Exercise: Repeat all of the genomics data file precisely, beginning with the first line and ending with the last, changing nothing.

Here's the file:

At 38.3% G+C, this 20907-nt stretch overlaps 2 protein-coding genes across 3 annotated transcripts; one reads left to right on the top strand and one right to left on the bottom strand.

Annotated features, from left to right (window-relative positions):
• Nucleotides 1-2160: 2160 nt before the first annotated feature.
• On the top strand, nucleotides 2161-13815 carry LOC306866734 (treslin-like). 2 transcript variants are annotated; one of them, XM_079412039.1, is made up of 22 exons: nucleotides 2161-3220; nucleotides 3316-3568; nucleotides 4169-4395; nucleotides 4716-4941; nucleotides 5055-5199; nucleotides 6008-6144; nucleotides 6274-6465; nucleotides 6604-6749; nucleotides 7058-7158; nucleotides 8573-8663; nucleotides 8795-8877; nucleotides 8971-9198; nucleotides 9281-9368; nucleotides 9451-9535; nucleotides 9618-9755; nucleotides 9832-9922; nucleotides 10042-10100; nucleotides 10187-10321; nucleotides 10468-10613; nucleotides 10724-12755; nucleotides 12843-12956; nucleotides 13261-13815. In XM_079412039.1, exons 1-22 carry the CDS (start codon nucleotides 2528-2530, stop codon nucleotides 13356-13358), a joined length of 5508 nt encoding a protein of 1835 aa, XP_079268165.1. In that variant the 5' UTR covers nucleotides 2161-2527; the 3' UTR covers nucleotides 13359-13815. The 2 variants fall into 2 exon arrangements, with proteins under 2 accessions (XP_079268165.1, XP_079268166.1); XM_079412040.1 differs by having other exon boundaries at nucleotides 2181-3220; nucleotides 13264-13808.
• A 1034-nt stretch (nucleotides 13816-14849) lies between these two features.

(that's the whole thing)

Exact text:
At 38.3% G+C, this 20907-nt stretch overlaps 2 protein-coding genes across 3 annotated transcripts; one reads left to right on the top strand and one right to left on the bottom strand.

Annotated features, from left to right (window-relative positions):
• Nucleotides 1-2160: 2160 nt before the first annotated feature.
• On the top strand, nucleotides 2161-13815 carry LOC306866734 (treslin-like). 2 transcript variants are annotated; one of them, XM_079412039.1, is made up of 22 exons: nucleotides 2161-3220; nucleotides 3316-3568; nucleotides 4169-4395; nucleotides 4716-4941; nucleotides 5055-5199; nucleotides 6008-6144; nucleotides 6274-6465; nucleotides 6604-6749; nucleotides 7058-7158; nucleotides 8573-8663; nucleotides 8795-8877; nucleotides 8971-9198; nucleotides 9281-9368; nucleotides 9451-9535; nucleotides 9618-9755; nucleotides 9832-9922; nucleotides 10042-10100; nucleotides 10187-10321; nucleotides 10468-10613; nucleotides 10724-12755; nucleotides 12843-12956; nucleotides 13261-13815. In XM_079412039.1, exons 1-22 carry the CDS (start codon nucleotides 2528-2530, stop codon nucleotides 13356-13358), a joined length of 5508 nt encoding a protein of 1835 aa, XP_079268165.1. In that variant the 5' UTR covers nucleotides 2161-2527; the 3' UTR covers nucleotides 13359-13815. The 2 variants fall into 2 exon arrangements, with proteins under 2 accessions (XP_079268165.1, XP_079268166.1); XM_079412040.1 differs by having other exon boundaries at nucleotides 2181-3220; nucleotides 13264-13808.
• A 1034-nt stretch (nucleotides 13816-14849) lies between these two features.